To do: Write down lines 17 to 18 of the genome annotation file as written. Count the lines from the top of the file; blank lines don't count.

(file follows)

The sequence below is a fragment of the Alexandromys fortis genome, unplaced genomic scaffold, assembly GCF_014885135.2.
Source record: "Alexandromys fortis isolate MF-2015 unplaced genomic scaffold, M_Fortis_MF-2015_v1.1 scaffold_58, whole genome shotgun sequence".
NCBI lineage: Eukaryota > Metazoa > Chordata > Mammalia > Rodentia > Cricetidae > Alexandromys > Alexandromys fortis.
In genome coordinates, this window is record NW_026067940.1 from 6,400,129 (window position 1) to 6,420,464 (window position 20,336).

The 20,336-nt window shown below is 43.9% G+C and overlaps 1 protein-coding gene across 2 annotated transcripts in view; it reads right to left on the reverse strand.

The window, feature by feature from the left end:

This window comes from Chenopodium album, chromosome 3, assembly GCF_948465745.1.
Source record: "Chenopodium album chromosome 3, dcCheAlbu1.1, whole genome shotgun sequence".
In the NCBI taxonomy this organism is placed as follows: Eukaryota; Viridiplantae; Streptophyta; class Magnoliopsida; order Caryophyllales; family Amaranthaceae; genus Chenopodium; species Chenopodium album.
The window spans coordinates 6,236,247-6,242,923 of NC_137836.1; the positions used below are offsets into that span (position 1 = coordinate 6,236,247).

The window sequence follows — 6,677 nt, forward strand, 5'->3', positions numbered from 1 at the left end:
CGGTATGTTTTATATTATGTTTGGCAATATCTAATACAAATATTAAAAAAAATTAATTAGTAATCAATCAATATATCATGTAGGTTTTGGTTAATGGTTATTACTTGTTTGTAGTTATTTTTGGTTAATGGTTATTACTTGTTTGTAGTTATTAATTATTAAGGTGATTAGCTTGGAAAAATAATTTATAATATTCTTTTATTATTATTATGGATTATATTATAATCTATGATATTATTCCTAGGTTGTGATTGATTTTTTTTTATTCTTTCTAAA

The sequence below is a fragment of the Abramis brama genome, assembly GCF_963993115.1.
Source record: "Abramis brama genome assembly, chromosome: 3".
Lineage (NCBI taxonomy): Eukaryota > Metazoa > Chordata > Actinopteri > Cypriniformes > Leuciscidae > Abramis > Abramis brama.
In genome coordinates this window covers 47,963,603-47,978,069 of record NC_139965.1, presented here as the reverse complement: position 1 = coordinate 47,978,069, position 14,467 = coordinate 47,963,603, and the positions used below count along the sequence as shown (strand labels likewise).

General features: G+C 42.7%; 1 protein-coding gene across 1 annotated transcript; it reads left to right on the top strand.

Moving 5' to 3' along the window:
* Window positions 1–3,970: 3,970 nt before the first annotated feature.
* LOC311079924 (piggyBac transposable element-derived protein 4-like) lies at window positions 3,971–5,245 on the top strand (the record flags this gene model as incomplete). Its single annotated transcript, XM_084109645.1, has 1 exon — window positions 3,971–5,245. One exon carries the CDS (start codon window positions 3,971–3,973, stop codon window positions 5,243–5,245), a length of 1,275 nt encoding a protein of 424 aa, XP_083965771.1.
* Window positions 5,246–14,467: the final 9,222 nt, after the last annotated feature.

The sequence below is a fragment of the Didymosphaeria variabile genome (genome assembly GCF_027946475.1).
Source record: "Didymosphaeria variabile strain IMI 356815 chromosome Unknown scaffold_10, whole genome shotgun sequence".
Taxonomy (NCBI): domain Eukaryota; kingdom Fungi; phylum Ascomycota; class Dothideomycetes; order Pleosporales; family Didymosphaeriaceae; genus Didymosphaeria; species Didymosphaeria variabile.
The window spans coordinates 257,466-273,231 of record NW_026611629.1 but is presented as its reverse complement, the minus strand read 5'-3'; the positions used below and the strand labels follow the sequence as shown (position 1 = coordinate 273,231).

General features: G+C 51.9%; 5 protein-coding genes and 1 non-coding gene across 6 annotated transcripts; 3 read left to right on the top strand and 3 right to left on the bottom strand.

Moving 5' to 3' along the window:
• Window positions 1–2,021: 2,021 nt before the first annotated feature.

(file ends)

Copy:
General features: G+C 42.7%; 1 protein-coding gene across 1 annotated transcript; it reads left to right on the top strand.

Moving 5' to 3' along the window: